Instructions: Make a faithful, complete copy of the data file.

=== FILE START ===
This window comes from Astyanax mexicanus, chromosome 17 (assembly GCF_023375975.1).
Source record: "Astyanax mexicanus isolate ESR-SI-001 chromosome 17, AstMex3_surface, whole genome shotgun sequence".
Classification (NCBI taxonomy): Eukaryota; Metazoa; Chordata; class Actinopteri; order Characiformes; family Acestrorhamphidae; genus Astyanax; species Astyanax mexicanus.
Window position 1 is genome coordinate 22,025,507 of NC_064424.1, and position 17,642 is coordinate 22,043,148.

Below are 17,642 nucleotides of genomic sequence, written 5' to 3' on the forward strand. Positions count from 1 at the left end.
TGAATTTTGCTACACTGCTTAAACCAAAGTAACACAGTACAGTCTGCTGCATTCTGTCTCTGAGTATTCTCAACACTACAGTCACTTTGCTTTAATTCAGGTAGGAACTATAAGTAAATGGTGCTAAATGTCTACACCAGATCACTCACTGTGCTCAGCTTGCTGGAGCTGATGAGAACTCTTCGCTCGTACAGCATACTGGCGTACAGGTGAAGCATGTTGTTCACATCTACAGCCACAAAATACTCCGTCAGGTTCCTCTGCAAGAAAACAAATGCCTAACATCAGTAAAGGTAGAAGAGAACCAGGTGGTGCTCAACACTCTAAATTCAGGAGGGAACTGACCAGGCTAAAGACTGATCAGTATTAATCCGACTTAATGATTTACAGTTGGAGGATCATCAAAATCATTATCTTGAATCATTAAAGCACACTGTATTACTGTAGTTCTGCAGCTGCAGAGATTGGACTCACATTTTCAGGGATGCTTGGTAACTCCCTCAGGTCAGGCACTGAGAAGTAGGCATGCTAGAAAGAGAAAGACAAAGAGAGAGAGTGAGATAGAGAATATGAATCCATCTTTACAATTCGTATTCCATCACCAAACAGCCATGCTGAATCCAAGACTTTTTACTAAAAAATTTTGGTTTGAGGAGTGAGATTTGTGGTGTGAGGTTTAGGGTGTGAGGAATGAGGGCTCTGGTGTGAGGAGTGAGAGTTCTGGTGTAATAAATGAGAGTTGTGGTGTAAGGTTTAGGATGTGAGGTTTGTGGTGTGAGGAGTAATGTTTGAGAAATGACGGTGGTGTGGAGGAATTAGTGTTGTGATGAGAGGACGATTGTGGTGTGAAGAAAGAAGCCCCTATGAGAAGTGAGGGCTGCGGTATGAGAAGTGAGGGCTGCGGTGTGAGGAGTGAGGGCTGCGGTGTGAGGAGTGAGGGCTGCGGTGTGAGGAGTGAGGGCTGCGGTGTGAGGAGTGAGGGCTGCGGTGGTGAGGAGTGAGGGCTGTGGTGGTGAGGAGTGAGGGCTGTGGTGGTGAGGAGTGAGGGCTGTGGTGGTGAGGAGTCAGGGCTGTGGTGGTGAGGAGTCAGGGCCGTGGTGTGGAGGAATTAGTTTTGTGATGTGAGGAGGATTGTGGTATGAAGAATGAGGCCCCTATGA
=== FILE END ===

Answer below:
This window comes from Astyanax mexicanus, chromosome 17 (assembly GCF_023375975.1).
Source record: "Astyanax mexicanus isolate ESR-SI-001 chromosome 17, AstMex3_surface, whole genome shotgun sequence".
Classification (NCBI taxonomy): Eukaryota; Metazoa; Chordata; class Actinopteri; order Characiformes; family Acestrorhamphidae; genus Astyanax; species Astyanax mexicanus.
Window position 1 is genome coordinate 22,025,507 of NC_064424.1, and position 17,642 is coordinate 22,043,148.

Below are 17,642 nucleotides of genomic sequence, written 5' to 3' on the forward strand. Positions count from 1 at the left end.
TGAATTTTGCTACACTGCTTAAACCAAAGTAACACAGTACAGTCTGCTGCATTCTGTCTCTGAGTATTCTCAACACTACAGTCACTTTGCTTTAATTCAGGTAGGAACTATAAGTAAATGGTGCTAAATGTCTACACCAGATCACTCACTGTGCTCAGCTTGCTGGAGCTGATGAGAACTCTTCGCTCGTACAGCATACTGGCGTACAGGTGAAGCATGTTGTTCACATCTACAGCCACAAAATACTCCGTCAGGTTCCTCTGCAAGAAAACAAATGCCTAACATCAGTAAAGGTAGAAGAGAACCAGGTGGTGCTCAACACTCTAAATTCAGGAGGGAACTGACCAGGCTAAAGACTGATCAGTATTAATCCGACTTAATGATTTACAGTTGGAGGATCATCAAAATCATTATCTTGAATCATTAAAGCACACTGTATTACTGTAGTTCTGCAGCTGCAGAGATTGGACTCACATTTTCAGGGATGCTTGGTAACTCCCTCAGGTCAGGCACTGAGAAGTAGGCATGCTAGAAAGAGAAAGACAAAGAGAGAGAGTGAGATAGAGAATATGAATCCATCTTTACAATTCGTATTCCATCACCAAACAGCCATGCTGAATCCAAGACTTTTTACTAAAAAATTTTGGTTTGAGGAGTGAGATTTGTGGTGTGAGGTTTAGGGTGTGAGGAATGAGGGCTCTGGTGTGAGGAGTGAGAGTTCTGGTGTAATAAATGAGAGTTGTGGTGTAAGGTTTAGGATGTGAGGTTTGTGGTGTGAGGAGTAATGTTTGAGAAATGACGGTGGTGTGGAGGAATTAGTGTTGTGATGAGAGGACGATTGTGGTGTGAAGAAAGAAGCCCCTATGAGAAGTGAGGGCTGCGGTATGAGAAGTGAGGGCTGCGGTGTGAGGAGTGAGGGCTGCGGTGTGAGGAGTGAGGGCTGCGGTGTGAGGAGTGAGGGCTGCGGTGTGAGGAGTGAGGGCTGCGGTGGTGAGGAGTGAGGGCTGTGGTGGTGAGGAGTGAGGGCTGTGGTGGTGAGGAGTGAGGGCTGTGGTGGTGAGGAGTCAGGGCTGTGGTGGTGAGGAGTCAGGGCCGTGGTGTGGAGGAATTAGTTTTGTGATGTGAGGAGGATTGTGGTATGAAGAATGAGGCCCCTATGA